A questionable result of strict timetabling has been the effect of such schedules on quality of justice. For example, after viewing "Fast Track Case Study: The Trial" conducted by JSB Training Videos, timetabling seems to create a goal that at times may obstruct the more important goal of justice. 6 Under the reforms, judges have the right to limit defence arguments and take control of the courtroom so that a certain timetable may be met. Though timetabling is an attempt to create efficiency within the system, at times it seems to over-rule the trial at hand so much so that cases are brought in and out of trial as quickly as possible.

This limit of litigation may be damaging to cases that need more litigation at a slower pace but cannot afford to incur embellished costs. 7 Moreover, the enforcement of timetabling can vary from judge to judge, causing inconsistency and unfair practices within the courtroom also threatening equal justice to all. 8 If Woolf's main initiative was to create a system in which cases are dealt with justly, procedures such as timetabling seem to be rigid and disregarding of the different needs of different cases.

9 In addition, tight deadlines may very well create inefficiency by forcing cases to go to trial due to lack of time in which to resolve them by agreement10. Overall timetables seem to impose strict schedules that not only may threaten quality of justice but might also cause inconsistency and even delay at times. In order to fully analyze the success or failure of the reforms the benefits and disadvantages must be considered. While the Woolf reforms have caused increased costs, delays, and at times arguable decreased quality of justice due to timetables – they have also produced positive results based on a more inquisitorial approach.

The new system has prompted for a less adversarial approach, which has gotten more cases through the system while avoiding old distractions such as "hired-gun" experts and delay from lawyers. 11 The reforms have given the civil justice system much needed structure, forcing the culture of litigation to shift from a complex adversarial system to a regimented inquisitorial one. Michael Zander, one of the reforms most notorious critics suggests, "The culture of civil litigation may have changed for the better but costs and delays are still bad.

"12 Therefore, the reforms have produced a positive effect on cultural shift, however because they have not meet central goals of reducing costs and providing equal justice to cases, in implementation they have failed. In studying the effects of the Woolf reforms, all enforced changes are relative to new circumstances. Cases have gone through the system in a speedier fashion but has quality of justice been compensated as a result? Moreover, is the "speedier justice" a result of the rules or is it merely due to lawyers conducting more negotiations before proceedings are issued to avoid increased cost?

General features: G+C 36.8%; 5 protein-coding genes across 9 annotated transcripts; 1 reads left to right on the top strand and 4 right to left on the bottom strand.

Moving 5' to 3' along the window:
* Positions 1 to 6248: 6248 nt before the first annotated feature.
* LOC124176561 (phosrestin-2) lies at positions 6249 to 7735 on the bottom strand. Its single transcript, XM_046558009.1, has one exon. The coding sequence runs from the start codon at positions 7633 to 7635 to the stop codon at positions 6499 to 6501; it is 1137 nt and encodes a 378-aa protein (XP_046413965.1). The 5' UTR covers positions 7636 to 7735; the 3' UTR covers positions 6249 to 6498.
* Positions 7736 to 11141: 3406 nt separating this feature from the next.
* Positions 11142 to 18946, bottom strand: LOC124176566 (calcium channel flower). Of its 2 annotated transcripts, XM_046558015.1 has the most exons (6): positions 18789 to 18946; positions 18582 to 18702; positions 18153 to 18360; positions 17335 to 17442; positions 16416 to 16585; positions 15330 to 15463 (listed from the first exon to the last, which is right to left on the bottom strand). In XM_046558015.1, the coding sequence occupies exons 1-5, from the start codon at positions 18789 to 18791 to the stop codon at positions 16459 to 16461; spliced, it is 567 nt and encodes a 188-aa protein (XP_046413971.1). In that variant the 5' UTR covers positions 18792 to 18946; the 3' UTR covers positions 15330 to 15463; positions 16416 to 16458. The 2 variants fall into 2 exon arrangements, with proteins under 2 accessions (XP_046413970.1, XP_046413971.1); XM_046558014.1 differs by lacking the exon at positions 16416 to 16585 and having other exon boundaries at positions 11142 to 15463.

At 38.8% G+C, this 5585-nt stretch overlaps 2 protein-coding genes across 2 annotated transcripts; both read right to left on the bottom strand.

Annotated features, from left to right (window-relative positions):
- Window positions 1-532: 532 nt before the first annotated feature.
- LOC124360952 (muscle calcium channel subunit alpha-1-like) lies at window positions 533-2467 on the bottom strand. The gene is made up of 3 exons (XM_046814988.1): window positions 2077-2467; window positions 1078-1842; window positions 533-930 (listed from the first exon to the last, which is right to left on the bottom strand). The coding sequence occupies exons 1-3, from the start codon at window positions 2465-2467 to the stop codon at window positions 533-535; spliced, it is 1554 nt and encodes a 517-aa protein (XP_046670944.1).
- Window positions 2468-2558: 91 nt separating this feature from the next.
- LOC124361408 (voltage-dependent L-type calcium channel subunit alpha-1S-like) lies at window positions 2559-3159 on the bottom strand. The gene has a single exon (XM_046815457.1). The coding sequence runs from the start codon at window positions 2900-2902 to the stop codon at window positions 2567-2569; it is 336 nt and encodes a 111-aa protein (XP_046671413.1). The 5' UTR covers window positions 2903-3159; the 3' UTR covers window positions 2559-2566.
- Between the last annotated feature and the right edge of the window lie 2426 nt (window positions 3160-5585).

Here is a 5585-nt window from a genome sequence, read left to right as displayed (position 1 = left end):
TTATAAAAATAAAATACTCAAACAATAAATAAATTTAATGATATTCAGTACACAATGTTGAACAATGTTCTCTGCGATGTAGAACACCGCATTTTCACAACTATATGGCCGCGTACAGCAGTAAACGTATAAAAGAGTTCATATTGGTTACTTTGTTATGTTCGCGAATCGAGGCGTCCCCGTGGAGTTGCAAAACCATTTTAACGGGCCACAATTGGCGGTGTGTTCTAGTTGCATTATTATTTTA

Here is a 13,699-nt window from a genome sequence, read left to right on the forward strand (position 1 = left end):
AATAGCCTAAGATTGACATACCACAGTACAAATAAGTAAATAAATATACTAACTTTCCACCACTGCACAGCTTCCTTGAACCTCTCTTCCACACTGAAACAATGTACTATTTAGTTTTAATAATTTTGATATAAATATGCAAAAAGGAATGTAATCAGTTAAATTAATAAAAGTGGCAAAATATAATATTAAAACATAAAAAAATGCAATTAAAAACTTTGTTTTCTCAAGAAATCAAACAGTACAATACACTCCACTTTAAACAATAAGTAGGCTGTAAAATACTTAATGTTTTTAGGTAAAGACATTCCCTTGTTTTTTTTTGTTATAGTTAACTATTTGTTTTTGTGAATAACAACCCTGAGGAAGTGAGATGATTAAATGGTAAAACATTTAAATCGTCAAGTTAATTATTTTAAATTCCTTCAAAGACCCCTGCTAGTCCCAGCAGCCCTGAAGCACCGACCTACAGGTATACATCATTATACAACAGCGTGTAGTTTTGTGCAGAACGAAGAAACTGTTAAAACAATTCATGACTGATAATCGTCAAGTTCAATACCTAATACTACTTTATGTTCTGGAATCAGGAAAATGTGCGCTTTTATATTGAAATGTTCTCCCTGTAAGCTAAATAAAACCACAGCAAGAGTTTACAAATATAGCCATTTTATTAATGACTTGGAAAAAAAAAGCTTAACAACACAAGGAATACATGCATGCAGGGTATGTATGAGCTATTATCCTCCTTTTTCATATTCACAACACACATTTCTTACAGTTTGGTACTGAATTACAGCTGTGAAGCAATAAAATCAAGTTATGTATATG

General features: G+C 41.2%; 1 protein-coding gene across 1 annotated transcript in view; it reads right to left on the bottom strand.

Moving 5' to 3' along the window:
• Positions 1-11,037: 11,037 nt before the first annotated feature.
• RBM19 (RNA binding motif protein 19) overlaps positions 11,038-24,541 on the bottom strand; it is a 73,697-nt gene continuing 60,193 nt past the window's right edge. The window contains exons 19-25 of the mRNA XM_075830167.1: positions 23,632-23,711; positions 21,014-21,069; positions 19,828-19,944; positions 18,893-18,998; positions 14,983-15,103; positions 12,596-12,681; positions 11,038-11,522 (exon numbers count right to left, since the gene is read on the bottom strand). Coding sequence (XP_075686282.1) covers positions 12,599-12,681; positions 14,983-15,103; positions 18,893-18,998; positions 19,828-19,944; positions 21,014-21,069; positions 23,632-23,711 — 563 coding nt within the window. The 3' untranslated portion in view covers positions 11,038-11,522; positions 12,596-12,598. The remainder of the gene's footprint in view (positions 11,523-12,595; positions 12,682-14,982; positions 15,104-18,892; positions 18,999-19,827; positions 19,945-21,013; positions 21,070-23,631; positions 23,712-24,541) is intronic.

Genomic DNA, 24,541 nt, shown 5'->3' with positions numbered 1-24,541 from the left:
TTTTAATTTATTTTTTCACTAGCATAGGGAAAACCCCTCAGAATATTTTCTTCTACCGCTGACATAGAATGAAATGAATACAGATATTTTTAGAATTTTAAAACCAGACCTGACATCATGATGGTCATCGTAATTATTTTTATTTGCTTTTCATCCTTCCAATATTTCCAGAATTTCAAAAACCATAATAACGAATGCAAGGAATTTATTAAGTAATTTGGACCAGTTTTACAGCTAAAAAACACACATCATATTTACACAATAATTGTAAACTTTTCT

13 Because the Woolf reforms prompted such an abrupt change of the system at the root, many of these questions seem plausible. It seems that the reforms, for the most part, created a shift in problems rather than an anecdote for them. For example, the overall time to resolve a dispute may be the same as prior to the reforms, but because the court stage of the process is further down the line and sparingly used it may seem otherwise. 14 Furthermore, in light of increased costs the reforms have clearly made the system more expensive, which was not Woolf's intended goal.

A more costly system is unfortunately a less accessible one for the masses and with cost being an important motivating factor for participating in litigation; expensive civil justice may threaten its use. The overriding objective of the Woolf reforms, outlined in Access to Justice, was to "enable the court to deal justly with cases… ensuring that the parties are on an equal footing, and saving expense. "15 The reforms, however, have not meet these goals due to increased cost and threat to justice based on a "speedy" mentality that limits litigation, ultimately confirming that the Woolf reforms have presumably failed in theory and practice.